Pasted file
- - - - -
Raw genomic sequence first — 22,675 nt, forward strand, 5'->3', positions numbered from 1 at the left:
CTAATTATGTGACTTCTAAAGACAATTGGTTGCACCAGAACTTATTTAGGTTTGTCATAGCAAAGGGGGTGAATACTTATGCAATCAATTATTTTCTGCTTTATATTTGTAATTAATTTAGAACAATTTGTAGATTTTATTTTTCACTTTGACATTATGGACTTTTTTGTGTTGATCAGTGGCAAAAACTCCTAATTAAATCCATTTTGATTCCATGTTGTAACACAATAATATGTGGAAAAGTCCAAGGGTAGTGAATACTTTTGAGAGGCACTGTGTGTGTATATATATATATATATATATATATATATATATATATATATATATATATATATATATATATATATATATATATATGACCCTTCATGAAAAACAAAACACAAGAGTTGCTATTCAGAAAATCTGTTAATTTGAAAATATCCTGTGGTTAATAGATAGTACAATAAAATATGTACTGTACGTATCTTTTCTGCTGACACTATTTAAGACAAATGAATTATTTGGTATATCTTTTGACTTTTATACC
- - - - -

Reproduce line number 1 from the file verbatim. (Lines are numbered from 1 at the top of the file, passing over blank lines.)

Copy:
Raw genomic sequence first — 22,675 nt, forward strand, 5'->3', positions numbered from 1 at the left: